Marguerite de Valois

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Marguerite de Valois

Marguerite de Valois (May 14, 1553May 27, 1615), "Queen Margot" was Queen of France and Navarre. She should not be confused with the famous author of the same name who was also of the Valois family.

Born Marguerite de Valois at the Royal Chⴥau in Saint-Germain-en-Laye and nicknamed Margot by her brothers, she was the daughter of Henri II and Catherine de' Medici. Three of her brothers became kings of France: Fran篩s II, Charles IX and Henri III.

Her sister, Elisabeth de Valois, became the third wife of King Philip II of Spain. Although Marguerite loved Henri, Duc de Guise, her ambitious mother would never allow the House of Guise any chance of controlling France. Instead, she offered to marry Marguerite to Philip II's son Don Carlos but that did not work out. Serious negotiations for Marguerite's marriage to Dom Sebastian of Portugual were also considered but abandoned. Marguerite was made to marry Henri de Bourbon (later Henri de Navarre and eventually Henri IV), the son of the Protestant Jeanne d'Albret, Queen of Navarre, a marriage that was designed to reunite family ties and create harmony between the Catholics and Huguenots. Although Henri's mother, Jeanne d'Albret, Queen of Navarre, opposed the marriage, many of her nobles supported it, and the marriage was arranged. Jeanne d'Albret died before the marriage was concluded.

On August 18, 1572, Marguerite married Henri de Bourbon, who had become King of Navarre on the death of his mother. The groom, a Huguenot, remained outside the church for much of the wedding. It was reported that during the ceremony, the bride and groom stared straight ahead, never looking at each other. When the Cardinal asked Marguerite if she willingly took Henri to be her husband, she did not answer; so King Charles IX, placed a hand on his sister's head, compelling her to nod in agreement.

Just six days after the wedding, on St Bartholomew's Day, Catherine de' Medici orchestrated the slaughter by French Catholics of thousands of Huguenots, a massacre of such brutality that even Russia's Ivan the Terrible condemned it.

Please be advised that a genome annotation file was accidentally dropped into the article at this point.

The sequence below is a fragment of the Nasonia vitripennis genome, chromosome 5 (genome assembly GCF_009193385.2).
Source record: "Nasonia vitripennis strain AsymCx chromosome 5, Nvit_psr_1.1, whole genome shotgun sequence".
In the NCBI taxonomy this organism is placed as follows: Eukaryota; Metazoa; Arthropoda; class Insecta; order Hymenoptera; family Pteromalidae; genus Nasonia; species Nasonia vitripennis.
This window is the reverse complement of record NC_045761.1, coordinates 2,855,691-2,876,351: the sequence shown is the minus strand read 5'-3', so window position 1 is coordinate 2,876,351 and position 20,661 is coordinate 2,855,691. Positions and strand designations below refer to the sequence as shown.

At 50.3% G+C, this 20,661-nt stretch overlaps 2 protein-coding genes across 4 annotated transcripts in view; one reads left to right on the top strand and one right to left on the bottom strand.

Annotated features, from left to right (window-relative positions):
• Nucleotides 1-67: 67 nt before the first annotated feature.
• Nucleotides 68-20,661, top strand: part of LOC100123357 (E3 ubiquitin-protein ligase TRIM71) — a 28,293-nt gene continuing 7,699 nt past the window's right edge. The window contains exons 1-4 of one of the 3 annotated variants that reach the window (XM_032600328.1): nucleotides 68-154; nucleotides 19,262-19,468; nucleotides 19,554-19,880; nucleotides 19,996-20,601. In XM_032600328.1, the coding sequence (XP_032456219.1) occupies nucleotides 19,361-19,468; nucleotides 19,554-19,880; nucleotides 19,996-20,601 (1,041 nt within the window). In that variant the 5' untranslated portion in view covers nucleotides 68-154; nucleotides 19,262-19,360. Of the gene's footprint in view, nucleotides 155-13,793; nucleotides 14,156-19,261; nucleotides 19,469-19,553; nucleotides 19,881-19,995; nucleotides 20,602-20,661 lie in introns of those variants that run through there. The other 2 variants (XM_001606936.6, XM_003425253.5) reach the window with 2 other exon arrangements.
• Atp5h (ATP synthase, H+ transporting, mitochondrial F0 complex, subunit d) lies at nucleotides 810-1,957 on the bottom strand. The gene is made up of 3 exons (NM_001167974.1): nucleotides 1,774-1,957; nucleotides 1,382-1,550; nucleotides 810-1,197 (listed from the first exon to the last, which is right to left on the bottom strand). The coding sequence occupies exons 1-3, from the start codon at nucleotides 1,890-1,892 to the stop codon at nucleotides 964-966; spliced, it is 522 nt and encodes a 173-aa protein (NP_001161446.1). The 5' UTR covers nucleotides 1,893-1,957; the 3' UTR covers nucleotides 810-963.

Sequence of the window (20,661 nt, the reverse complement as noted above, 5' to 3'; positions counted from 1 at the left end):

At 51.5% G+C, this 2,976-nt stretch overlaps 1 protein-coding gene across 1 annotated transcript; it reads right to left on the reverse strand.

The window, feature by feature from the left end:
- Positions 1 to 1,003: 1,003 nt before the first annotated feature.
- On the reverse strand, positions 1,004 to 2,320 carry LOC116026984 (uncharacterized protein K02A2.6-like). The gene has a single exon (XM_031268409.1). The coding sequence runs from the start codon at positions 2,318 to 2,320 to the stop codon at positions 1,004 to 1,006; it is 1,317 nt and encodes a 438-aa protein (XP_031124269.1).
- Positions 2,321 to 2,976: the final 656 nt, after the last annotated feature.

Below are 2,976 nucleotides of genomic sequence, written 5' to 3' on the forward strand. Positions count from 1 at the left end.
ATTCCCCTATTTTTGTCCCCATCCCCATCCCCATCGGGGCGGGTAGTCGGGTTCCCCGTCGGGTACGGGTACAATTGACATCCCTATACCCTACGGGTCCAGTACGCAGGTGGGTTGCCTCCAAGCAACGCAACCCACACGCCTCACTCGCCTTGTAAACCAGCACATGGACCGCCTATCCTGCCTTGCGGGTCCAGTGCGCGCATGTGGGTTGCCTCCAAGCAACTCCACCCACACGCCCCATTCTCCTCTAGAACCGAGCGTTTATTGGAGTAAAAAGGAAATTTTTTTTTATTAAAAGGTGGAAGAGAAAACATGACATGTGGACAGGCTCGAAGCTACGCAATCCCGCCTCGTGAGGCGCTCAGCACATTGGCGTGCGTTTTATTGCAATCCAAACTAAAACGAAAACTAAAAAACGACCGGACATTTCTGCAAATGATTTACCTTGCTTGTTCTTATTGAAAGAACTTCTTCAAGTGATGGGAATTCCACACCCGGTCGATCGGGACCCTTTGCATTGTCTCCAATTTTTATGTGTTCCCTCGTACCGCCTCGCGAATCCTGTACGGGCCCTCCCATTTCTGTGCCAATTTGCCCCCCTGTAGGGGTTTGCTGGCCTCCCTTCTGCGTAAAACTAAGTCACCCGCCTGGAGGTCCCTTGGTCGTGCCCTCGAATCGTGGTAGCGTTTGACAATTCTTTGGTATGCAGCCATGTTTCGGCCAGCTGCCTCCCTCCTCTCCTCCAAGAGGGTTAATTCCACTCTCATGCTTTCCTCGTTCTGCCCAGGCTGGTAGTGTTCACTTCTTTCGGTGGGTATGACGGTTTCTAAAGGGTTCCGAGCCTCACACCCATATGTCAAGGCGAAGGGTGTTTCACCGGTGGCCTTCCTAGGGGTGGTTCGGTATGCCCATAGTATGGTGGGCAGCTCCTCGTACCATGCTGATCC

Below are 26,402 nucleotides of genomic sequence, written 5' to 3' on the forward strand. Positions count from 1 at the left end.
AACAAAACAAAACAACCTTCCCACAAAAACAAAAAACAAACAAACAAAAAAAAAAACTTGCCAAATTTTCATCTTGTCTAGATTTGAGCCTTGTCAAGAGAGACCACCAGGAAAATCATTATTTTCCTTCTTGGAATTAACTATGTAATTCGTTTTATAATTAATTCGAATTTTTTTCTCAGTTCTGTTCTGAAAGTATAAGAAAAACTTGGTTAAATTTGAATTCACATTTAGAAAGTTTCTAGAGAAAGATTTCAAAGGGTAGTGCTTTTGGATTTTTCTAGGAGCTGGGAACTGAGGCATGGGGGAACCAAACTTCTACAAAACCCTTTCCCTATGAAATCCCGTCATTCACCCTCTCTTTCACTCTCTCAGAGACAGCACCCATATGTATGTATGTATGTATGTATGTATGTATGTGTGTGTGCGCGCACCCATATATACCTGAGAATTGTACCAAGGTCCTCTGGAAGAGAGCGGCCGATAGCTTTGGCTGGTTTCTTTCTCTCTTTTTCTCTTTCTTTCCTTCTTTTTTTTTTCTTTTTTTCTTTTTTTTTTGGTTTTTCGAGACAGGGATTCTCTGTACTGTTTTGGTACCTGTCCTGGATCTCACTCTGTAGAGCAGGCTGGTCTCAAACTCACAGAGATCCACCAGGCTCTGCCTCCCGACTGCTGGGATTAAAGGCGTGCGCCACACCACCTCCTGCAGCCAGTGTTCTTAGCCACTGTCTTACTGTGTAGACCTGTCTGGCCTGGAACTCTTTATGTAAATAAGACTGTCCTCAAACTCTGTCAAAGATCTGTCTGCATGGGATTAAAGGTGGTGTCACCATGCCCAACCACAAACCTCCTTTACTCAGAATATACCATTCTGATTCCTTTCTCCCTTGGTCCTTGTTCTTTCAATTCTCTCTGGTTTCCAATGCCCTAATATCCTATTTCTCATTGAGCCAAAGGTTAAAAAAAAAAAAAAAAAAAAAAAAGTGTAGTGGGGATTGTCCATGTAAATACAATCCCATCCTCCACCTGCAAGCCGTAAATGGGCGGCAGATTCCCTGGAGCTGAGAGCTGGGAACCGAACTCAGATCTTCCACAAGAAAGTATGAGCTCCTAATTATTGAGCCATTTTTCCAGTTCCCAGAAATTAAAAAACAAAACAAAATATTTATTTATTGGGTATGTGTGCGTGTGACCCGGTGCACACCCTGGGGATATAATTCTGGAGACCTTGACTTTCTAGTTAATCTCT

After the marriage and turmoil, Henri escaped Paris back to Navarre, leaving his wife behind. Under the control of her brother, King Henri III, Queen Marguerite became a virtual prisoner in her own home. Finally granted permission to return to her husband, for the next three and a half years Queen Marguerite and her husband lived a scandalous life in Pau. Both openly kept lovers and quarrelled frequently. After an illness in 1582, Queen Marguerite returned to her brother's court in France. But Henri III soon scandalized her reputation and forced her to leave the court. After long negotiations, she was allowed to return to her husband's court in Navarre, but she received an icy reception. Determined to overcome her difficulties, Queen Marguerite master-minded a coup d'etat and seized power over Agen, one of her appenages. After several months of fortifying the city, the citizens of Agen revolted and Queen Marguerite fled to the castle of Carlat. In 1586, she was imprisoned by Henri III in the castle of Usson, in Auvergne, where she spent eighteen years. In 1592 negotiations began to dissolve her marriage to Henri IV. It would take seven years, but they were concluded in 1599 with an agreement that allowed her to maintain the title of queen. Her ex-husband would become one of France's most beloved monarchs.

During this time Queen Marguerite wrote her memoirs, which were published in 1658, years after her death. These writings consisted of a succession of stories relating to the reigns of brothers Charles IX, Henri III and her former husband, Henri IV that scandalized the population. The beautiful and strong-minded Marguerite took many lovers, notably [[Joseph Boniface de La M?], Jacques de Harlay, Seigneur de Chanvallon and Bussy d'Amboise.

In the end, her beauty fading, Queen Marguerite lived in near poverty hounded by creditors to the point of selling all of her jewels. Reconciled to her former husband and his second wife, Marie de' Medici, Queen Marguerite returned to Paris and established herself as a mentor of the arts and benefactor of the poor. She often helped plan events at court and nurtured Henri IV and Marie's children. Marguerite died in Paris on May 27, 1615, and is buried in the Chapel of the Valois. Thousands mourned the death of this beloved Queen and the last of the Valois dynasty.

Marguerite de Valois in fiction

Alexandre Dumas's novel Queen Margot ("La Reine Margot" in French) is a fictionalized account of the events surrounding Marguerite's marriage to Henri of Navarre. The novel was famously adapted into a 1994 French film, La Reine Margot.


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